While the EPA-required analysis of the samples is done in a lab, modern sampling systems may have their own sensors to provide event-driven online monitoring. These online and real-time measurements can be fed to automation systems to improve process control.

For example, the Liquistation sampler can accept inputs from up to four industrial-grade sensors, including pH/ORP, conductivity, total suspended solids/turbidity, dissolved oxygen, SAC and nitrate, ammonium/nitrate and free chlorine, in addition to analog inputs from flow or level devices. With the ability to combine sequential sample collection with composite sampling in one system, it is possible to provide the obligatory EPA sample and collect samples based on events.

Data from the sensors can be stored internally in logbooks or on an industrial SD card, displayed locally on an LCD, and transmitted in real time via standard industrial networks, including EtherNet/IP, HART, Profibus DP, Modbus RS485 and Modbus TCP. 

Data collected typically include measured values with date/time stamps and information regarding calibration, configuration and diagnostics. Some systems come with built-in Web server capability, allowing access to the data from any Web browser. With such access, an operator or engineer can check sampler status, read measurement values or change sampling programs remotely from a smartphone, tablet or PC.

While most automatic sampling systems are used to meet EPA regulations, and therefore are installed on the output side of a water or wastewater treatment plant, samplers can be installed anywhere in the process as required to control, monitor and improve operations.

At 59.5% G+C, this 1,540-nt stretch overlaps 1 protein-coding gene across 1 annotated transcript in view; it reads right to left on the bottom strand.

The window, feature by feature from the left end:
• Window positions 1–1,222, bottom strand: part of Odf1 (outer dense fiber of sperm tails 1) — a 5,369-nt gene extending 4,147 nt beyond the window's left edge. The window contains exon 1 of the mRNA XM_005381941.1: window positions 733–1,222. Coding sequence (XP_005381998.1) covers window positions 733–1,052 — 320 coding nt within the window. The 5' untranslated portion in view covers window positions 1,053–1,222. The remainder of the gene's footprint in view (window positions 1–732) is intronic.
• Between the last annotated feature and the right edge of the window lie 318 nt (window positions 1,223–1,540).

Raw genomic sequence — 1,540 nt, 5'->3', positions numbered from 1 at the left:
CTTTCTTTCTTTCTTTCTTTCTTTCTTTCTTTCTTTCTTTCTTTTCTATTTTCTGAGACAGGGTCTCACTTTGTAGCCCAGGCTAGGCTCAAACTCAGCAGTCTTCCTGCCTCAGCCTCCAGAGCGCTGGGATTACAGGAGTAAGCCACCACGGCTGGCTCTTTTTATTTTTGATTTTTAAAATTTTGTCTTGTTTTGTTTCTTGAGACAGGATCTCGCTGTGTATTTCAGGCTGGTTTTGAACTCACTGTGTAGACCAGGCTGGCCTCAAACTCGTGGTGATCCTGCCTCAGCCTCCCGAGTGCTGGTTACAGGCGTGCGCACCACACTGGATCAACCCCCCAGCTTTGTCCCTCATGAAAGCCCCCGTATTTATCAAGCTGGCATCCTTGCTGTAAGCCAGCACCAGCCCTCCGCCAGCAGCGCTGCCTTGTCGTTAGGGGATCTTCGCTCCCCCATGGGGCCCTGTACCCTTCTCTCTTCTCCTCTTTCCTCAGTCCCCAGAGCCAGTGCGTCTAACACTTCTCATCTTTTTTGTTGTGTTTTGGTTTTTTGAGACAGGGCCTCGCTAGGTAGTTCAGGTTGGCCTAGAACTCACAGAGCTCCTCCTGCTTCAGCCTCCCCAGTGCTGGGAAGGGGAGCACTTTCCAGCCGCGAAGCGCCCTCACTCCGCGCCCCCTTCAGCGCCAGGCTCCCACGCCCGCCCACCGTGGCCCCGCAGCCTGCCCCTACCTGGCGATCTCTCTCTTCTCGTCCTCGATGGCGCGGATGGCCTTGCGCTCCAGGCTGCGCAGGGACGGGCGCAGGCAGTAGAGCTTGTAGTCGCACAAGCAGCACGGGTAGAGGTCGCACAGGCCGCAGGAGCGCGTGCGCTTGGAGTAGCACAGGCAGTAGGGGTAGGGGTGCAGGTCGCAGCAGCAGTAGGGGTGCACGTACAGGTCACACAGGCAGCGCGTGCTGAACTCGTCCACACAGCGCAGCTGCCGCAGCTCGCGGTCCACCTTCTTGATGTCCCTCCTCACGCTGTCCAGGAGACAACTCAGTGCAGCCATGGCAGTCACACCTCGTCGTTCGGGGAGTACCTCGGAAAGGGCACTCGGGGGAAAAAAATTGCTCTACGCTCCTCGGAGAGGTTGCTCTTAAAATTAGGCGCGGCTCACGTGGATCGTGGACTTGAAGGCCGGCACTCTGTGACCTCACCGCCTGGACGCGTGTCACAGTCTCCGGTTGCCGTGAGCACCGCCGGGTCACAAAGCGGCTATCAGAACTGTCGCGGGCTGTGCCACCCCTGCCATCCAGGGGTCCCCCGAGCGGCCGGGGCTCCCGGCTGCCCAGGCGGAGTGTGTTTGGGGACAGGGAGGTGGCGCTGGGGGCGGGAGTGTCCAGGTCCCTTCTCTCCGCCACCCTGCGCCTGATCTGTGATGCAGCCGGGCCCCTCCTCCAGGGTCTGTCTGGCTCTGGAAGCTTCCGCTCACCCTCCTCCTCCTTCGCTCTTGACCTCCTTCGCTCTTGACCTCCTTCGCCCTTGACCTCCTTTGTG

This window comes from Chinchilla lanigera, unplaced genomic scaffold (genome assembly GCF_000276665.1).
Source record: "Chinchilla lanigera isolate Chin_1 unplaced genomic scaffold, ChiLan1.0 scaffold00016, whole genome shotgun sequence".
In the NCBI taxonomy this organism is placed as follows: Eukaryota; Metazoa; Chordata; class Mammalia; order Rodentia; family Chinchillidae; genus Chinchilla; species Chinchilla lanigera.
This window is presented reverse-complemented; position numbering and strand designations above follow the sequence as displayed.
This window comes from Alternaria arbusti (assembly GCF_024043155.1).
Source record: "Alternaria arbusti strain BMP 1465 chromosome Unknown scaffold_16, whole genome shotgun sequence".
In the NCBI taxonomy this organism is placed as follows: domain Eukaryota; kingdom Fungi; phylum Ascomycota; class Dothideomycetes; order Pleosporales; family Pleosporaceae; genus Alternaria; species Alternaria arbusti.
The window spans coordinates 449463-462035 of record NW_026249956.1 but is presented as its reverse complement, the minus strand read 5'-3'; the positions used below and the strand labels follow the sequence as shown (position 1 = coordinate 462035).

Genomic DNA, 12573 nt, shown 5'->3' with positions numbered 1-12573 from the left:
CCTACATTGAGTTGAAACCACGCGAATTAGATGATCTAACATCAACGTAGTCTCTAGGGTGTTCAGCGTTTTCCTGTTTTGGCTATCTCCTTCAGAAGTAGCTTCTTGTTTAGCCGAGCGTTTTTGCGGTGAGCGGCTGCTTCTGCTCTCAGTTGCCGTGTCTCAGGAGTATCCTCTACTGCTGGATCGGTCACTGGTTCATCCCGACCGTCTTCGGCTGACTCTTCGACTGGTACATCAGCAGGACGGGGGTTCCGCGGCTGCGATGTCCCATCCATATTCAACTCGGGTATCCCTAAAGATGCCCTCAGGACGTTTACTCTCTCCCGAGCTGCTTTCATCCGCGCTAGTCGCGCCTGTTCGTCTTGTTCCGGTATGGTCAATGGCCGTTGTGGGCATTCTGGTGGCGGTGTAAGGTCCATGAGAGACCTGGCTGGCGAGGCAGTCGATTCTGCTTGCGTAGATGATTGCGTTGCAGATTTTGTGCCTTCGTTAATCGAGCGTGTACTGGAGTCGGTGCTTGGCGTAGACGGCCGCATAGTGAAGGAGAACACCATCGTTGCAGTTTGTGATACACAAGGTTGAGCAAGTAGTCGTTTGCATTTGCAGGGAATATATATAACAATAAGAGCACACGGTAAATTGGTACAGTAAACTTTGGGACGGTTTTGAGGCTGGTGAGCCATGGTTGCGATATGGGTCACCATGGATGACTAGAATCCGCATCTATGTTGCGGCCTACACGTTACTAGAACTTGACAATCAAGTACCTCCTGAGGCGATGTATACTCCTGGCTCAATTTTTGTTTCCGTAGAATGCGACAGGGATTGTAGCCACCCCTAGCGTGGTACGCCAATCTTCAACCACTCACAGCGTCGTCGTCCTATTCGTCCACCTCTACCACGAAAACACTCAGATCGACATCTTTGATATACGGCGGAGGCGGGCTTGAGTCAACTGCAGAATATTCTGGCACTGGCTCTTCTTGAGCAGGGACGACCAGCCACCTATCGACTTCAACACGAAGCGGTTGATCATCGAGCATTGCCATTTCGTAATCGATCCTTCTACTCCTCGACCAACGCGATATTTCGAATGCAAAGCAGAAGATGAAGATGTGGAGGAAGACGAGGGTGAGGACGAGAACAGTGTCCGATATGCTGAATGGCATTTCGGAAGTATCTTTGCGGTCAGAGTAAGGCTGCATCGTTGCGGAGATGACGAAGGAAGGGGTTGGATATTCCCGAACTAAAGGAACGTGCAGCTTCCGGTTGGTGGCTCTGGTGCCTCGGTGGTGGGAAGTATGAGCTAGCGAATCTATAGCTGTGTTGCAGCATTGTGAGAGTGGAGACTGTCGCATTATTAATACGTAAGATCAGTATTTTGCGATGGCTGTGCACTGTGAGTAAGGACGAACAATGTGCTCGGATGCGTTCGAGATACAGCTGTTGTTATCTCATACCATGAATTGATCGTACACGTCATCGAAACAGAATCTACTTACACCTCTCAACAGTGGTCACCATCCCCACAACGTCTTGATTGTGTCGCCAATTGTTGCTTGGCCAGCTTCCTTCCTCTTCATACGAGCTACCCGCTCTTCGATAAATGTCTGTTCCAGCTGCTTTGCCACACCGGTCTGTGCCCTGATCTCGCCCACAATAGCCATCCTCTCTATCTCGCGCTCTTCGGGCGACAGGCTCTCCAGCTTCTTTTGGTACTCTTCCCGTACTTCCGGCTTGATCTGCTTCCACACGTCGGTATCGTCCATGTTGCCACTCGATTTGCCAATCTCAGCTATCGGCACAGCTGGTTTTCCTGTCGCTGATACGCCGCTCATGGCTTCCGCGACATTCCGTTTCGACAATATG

Controlling Processes

When sent to a plant’s automation system in real time, water quality data from the sampling system can be used to monitor and control various treatment processes, such as chemical dosing, aeration, sludge activation, carbon load entering the plant, nitrogen in wastewater, load spikes, denitrification, recirculation, carbon in the biological treatment and dosing of precipitants. 

Water from different sources carries different loads. For example, water from springs and wells may contain particles, surface water may contain biologically active elements, and water from industrial processes may contain chemicals. Using an automated sampler with analyzers helps determine the quality of the untreated raw water, which allows the automation system to adjust processes accordingly. 

Event monitoring at the inlet of a treatment plant identifies excursions of effluent entering the plant such as a large influx of total organic carbon or a large shift in pH or turbidity, each of which can occur due to accidental discharges by industrial entities upstream of the plant.

Continuous monitoring of the discharge values ensures safety. Complete documentation can be used as proof of wastewater treatment performance to authorities and for internal monitoring purposes. For example, if the sludge profile is monitored, changes caused by a heavy downpour can be detected quickly and countermeasures can be taken. 

Automated samplers, therefore, can do more than just satisfy EPA reporting requirements. When combined with on-board analyzers, modern industrial networks and supporting software, automated samplers provide vital data for controlling and optimizing water and wastewater processes.

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About the Author

Tracy Doane-Weideman